Phase 1 at the Karee Housing Estate has been completed, comprising 100 family units and 225 bachelor units. The next phase is in progress and should be finalised by the end 2017, comprising another 120 single units and 48 family units.
Public order policing and victim compensation
The Marikana Commission of Inquiry recommended that a panel of experts be appointed in Public Order Policing to address issues relating to the policing of assemblies and public protests in South Africa.
The panel was appointed in April 2016 and was fully constituted by June 2016. In the course of its work, the panel has met with civil society organisations, government departments and others, and will continue to do so as it works to complete its mandate.
The Ministry of Police will communicate the work of the panel in due course.
Government said it is considering the claims for compensation by victims and families of the victims of this tragedy in a “conciliatory manner”. About R1.1 billion has been claimed for compensation of injuries and loss of support.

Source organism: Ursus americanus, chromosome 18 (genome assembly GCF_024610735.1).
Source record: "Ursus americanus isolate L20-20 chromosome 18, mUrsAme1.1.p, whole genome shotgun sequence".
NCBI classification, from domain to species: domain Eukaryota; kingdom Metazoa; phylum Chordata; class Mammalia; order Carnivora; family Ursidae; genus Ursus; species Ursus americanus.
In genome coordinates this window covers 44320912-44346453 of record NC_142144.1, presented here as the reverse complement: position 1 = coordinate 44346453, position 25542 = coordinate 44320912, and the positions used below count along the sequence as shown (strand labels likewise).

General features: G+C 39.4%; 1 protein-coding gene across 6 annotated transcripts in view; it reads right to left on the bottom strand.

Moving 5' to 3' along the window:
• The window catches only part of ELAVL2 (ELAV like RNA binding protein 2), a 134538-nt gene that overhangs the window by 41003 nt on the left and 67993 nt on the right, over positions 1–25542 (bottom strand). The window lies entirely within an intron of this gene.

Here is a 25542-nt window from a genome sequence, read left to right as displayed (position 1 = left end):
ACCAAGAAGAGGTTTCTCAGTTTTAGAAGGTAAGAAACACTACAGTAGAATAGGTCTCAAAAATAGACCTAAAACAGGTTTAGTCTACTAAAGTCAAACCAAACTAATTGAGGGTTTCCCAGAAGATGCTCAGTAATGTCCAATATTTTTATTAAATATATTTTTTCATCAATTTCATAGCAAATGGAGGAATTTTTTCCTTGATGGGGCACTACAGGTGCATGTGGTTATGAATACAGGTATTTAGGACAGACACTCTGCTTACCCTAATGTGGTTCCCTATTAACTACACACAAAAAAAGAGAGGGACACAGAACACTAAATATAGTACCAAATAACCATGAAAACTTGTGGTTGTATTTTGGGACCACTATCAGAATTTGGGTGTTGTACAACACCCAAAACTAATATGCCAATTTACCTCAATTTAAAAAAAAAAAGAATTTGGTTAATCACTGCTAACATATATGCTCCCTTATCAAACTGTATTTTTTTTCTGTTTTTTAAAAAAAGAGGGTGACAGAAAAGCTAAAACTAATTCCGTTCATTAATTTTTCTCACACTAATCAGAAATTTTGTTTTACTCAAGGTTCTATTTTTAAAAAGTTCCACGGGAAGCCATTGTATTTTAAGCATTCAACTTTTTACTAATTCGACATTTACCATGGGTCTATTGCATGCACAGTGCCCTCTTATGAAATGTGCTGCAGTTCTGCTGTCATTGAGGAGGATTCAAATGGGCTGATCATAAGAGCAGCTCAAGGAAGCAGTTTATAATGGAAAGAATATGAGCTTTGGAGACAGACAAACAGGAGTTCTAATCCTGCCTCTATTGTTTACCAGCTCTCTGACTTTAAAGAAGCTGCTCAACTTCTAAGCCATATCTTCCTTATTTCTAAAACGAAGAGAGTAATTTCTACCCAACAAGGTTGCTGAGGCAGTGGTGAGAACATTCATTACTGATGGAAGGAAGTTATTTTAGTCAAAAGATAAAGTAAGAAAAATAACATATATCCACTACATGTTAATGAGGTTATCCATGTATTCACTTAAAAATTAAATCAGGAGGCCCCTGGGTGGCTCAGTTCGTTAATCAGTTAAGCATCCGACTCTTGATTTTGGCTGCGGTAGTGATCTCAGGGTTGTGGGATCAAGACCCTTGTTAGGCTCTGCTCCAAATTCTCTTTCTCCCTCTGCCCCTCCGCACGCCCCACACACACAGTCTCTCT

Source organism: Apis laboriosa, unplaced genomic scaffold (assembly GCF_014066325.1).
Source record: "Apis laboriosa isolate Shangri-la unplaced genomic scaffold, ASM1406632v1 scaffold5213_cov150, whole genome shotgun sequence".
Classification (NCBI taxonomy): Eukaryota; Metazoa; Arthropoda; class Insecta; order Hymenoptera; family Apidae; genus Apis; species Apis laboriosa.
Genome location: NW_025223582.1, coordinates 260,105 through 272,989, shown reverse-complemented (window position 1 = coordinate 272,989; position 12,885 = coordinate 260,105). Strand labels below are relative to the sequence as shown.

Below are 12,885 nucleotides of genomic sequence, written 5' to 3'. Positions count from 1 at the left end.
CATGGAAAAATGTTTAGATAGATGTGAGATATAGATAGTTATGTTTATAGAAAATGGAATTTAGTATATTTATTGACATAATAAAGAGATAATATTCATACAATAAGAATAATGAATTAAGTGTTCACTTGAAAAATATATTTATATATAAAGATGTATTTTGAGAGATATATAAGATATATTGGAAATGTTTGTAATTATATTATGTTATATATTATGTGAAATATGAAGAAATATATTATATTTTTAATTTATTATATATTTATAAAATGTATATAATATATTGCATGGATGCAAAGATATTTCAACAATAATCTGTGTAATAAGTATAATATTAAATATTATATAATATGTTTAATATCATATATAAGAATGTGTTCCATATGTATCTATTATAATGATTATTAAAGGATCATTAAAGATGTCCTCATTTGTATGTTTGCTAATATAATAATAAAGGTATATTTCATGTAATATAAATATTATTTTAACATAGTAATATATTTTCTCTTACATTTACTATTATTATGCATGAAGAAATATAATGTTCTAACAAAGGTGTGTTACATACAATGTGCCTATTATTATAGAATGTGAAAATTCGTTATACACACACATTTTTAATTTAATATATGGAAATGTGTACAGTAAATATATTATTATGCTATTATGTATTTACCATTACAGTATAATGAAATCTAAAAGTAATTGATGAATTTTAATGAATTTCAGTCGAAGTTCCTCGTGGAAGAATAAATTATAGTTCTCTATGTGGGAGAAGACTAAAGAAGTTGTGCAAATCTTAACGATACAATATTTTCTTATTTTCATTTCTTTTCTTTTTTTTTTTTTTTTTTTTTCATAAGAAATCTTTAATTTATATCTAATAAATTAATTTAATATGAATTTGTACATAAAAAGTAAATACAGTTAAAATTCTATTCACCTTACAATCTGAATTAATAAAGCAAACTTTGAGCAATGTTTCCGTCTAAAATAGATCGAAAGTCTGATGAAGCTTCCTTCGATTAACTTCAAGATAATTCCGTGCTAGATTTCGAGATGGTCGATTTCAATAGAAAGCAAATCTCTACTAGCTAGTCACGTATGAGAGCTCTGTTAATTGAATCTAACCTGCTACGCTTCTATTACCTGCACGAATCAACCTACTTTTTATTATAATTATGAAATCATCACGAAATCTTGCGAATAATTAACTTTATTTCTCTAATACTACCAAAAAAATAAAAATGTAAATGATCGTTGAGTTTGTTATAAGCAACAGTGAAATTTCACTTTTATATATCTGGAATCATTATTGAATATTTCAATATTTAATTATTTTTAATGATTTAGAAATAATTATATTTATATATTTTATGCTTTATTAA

Progress has been recorded, with R29 544 706 offered to date, without prejudice, to those dependants that are entitled in law to support. About R3.9 million was paid to those who accepted the offer. More offers were made and it is hoped that these will be accepted in order to bring closure to the victims and their families.
Developing Marikana’s economy
Planning is underway for infrastructure delivery, including the upgrading of roads, addressing water shortages and electricity in partnership with the private sector.
An agri-hub will be developed in Marikana, with a focus on vegetable crops and poultry to improve the socio-economic conditions for the community.